In some industries, Design for Cleanability is just a must (food, medical), in all others, you may just want your product to be and maintain clean during its usage. This article reviews traditional and innovative design tips and recommendations.
- Foreword: cleanness versus disinfection
- Clean by Design
- Design for Cleanability examples (or not)
- Self-cleaning Materials Examples
- Summary on Design for Cleanability
To start with a famous joke: “only dirty people need a shower” … while everybody would find it ridiculous on humans, it should be the same on products.
Do not expect your products to be maintained clean because you produced them clean and you ask to take care in the Instruction For Use. Actively design for cleanability and provide the means for it!
Not only in the food and medical industries,
design for cleanability is an expected & due specification
which is part of the product quality perception and usability: your product will not be the hero because they are clean, but if not, will have an immediate negative impact on your market.
Foreword: cleanness versus disinfection
Cleanness has to be distinguished from disinfection:
- Cleanness: absence of deposits of any size (usually visible ones, but grease films or small dust can be invisible)
- Disinfection: absence of livings germs of any king (usually invisible ones, although fungus or similar may be visible)
It is commonly said that
disinfection can NOT be obtained on a non previously cleaned object
Good to know: the industrial cleaning industry refers to the “clean triangle” –> the combined action of the 3 factors: temperature + chemicals + movement –> you can decrease somehow one of the parameters by increasing one or two others. Example: adding movement, jets, or bubbling in a product cleaning bath while decreasing chemical concentration.
Good to know: while most of the dirt gets softer or even more liquid when the temperature rises, starch is one of the rare exceptions which gets harder. So mind your cleaning or disinfection method in this case.
Clean by Design
Do design for cleanability in the first place, instead of cleaning by user effort, by owner effort, or no cleaning at all!
A small, not good, example as a start: a plane ventilation system interface in the passenger area. Although the planar surfaces were cleaned by the company, obviously the recesses areas are … well … we let you judge:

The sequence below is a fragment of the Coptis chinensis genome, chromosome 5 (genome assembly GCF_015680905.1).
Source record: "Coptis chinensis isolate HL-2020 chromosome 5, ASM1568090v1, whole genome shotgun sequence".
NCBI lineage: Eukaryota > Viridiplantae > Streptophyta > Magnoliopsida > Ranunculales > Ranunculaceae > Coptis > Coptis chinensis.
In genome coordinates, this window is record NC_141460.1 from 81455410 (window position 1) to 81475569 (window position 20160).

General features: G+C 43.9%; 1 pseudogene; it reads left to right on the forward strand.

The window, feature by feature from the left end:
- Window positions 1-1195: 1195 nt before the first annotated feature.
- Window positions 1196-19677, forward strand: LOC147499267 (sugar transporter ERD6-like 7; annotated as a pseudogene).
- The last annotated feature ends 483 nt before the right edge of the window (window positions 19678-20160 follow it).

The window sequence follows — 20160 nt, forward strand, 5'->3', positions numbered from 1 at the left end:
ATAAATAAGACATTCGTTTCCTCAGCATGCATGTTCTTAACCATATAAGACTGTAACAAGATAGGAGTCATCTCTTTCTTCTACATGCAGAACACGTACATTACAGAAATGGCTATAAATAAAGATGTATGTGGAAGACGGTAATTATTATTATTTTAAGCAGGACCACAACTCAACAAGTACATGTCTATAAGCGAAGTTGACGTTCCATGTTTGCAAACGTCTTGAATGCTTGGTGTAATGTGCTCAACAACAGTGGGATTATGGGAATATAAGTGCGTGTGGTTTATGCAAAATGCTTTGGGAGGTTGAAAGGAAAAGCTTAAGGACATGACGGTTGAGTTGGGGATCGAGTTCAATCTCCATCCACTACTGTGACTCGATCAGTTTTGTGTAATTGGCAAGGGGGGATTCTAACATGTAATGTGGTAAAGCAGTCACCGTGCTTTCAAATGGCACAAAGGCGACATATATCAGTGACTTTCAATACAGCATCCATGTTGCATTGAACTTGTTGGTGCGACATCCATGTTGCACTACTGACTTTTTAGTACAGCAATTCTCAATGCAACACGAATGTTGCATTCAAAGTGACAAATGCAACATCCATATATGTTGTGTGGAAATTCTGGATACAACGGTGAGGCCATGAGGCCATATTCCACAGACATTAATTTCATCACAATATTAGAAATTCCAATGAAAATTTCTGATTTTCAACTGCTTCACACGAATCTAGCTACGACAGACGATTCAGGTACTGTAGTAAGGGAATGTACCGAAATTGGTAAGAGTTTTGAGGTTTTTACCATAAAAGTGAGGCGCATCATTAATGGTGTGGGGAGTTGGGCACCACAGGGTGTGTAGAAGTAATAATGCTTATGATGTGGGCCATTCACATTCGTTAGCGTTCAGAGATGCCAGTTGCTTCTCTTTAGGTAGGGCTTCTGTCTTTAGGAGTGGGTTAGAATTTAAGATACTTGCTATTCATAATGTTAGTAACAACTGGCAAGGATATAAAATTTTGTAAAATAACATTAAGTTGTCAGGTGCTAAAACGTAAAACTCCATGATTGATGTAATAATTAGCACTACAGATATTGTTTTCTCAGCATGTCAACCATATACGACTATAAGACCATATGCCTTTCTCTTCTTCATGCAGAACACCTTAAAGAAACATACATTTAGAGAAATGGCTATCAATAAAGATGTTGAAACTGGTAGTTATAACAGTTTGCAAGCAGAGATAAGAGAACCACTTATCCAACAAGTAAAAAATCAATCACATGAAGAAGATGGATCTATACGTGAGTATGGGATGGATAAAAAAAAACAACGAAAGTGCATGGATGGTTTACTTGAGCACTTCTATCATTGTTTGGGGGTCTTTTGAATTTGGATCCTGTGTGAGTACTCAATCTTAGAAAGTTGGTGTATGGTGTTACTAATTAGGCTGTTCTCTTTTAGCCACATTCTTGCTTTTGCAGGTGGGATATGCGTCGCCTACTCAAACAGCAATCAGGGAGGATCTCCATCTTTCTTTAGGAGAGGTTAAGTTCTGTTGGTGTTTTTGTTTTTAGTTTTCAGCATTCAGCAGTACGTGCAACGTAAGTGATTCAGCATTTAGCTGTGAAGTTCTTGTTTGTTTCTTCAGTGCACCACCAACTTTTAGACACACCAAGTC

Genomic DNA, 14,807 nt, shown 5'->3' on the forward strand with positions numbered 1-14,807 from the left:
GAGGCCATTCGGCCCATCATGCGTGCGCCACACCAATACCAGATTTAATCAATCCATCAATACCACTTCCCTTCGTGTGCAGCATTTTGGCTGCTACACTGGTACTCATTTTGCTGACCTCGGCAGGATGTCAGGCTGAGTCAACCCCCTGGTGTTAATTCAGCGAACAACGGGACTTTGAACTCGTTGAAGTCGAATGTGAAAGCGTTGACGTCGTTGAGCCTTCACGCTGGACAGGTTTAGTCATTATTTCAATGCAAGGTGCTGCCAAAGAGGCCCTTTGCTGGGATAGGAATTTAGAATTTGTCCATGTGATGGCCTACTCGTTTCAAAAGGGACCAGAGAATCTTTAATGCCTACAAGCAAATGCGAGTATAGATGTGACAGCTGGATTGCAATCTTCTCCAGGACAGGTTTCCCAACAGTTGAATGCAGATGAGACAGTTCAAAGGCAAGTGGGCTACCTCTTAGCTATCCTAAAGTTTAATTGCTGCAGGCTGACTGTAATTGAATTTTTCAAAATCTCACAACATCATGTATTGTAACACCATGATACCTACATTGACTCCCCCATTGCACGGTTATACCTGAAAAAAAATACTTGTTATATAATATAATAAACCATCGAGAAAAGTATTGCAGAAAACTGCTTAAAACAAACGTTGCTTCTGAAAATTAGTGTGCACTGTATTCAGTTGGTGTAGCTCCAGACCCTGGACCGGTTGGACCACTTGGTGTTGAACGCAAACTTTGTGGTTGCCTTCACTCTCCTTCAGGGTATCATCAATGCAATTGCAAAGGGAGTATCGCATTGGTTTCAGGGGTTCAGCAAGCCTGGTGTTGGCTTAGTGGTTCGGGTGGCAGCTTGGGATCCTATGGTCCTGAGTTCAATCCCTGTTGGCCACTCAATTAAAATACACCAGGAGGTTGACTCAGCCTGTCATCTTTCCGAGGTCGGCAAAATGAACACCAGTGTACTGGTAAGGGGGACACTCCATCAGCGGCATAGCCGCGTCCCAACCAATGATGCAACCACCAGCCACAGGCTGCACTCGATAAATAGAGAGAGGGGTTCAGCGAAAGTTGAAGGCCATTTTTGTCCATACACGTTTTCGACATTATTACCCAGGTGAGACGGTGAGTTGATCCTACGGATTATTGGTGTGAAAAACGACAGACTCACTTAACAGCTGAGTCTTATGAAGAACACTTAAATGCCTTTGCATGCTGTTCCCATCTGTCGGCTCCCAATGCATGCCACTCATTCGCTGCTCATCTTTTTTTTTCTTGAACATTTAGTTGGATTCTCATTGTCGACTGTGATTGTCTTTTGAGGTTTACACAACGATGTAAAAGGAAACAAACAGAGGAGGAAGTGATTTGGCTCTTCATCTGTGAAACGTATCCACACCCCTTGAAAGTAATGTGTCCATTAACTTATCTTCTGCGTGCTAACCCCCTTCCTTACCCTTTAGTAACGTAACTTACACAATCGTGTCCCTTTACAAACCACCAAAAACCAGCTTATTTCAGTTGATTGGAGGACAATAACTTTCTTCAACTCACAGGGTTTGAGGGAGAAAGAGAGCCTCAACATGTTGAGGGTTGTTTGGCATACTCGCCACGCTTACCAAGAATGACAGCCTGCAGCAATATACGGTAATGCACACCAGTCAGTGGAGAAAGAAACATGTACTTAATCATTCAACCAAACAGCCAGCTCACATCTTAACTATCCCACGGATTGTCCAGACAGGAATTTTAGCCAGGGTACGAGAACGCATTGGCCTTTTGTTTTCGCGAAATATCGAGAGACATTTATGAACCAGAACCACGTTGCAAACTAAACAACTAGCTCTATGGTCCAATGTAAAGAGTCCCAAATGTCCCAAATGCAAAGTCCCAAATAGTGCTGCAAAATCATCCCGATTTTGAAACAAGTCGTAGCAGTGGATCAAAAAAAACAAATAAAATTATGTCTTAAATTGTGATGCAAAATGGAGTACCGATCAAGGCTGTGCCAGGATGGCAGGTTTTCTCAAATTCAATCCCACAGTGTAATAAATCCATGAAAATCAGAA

No design for cleanability was obviously taken into account when designing this small radius or plastic surface texture.
Whether it is mandatory for the production process or an end-user feature, clearly here some compromises have to be made, as some roughness may be required for the product to look & age well.
Minimal inner radius
See the example on this metal forming or the plastic molded plane cockpit above of what to avoid.
Even in public restaurants like this silver twisted spoon on the right. The design to cleanness was likely not in the specifications.
The objective is to be accessible to the intended cleaning method. The bigger the better, but as a rule of thumb, the minimum inner radius should conform to:
- ≥ 2 mm if cleaned by automatic CIP (Cleaning in Place) with some jets
- ≥ 3-4 mm if cleaned with some brushes
- ≥ 8 mm if hand cleaned
Well-adjusted parts (you think)
Less is More is fully applicable here. Do limit the number of different parts as much as possible; refer to all articles on value analysis for that.
Every gap or interstice between parts will be subject to cleanness problems. In most cases, do not rely on the quality of the assembly, as even a good produced part will have some interstice in the assembly, trapping liquids, debris, or dust.
Seems basic, but one of the most forgotten aspects. It is so easy to involuntarily design a “rain collector”! Dust, dirt & potentially corrosion will just follow.
- public equipment
- but also individual kitchen or toilet equipment
Accessible or Interchangeable parts
Parts or components but be accessible
In order to maintain them clean easily. This is obtained by either:
- good access: both openings and space between the sub-assemblies if cleaning is required
- single-use components: typically a patient medical probe. The ability to clean is then just avoided. From a manufacturer and designer point of view: it usually requires much more investment and volumes but then generates after-sells